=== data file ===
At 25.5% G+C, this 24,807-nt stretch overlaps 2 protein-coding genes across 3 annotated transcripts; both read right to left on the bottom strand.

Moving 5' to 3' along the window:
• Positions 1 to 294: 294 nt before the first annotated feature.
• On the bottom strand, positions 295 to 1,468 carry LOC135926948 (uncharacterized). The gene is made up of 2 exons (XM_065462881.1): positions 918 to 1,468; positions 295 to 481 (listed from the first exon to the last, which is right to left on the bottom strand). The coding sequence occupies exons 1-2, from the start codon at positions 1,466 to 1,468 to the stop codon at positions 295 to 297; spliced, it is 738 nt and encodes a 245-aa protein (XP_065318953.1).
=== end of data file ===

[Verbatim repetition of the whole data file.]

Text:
At 25.5% G+C, this 24,807-nt stretch overlaps 2 protein-coding genes across 3 annotated transcripts; both read right to left on the bottom strand.

Moving 5' to 3' along the window:
• Positions 1 to 294: 294 nt before the first annotated feature.
• On the bottom strand, positions 295 to 1,468 carry LOC135926948 (uncharacterized). The gene is made up of 2 exons (XM_065462881.1): positions 918 to 1,468; positions 295 to 481 (listed from the first exon to the last, which is right to left on the bottom strand). The coding sequence occupies exons 1-2, from the start codon at positions 1,466 to 1,468 to the stop codon at positions 295 to 297; spliced, it is 738 nt and encodes a 245-aa protein (XP_065318953.1).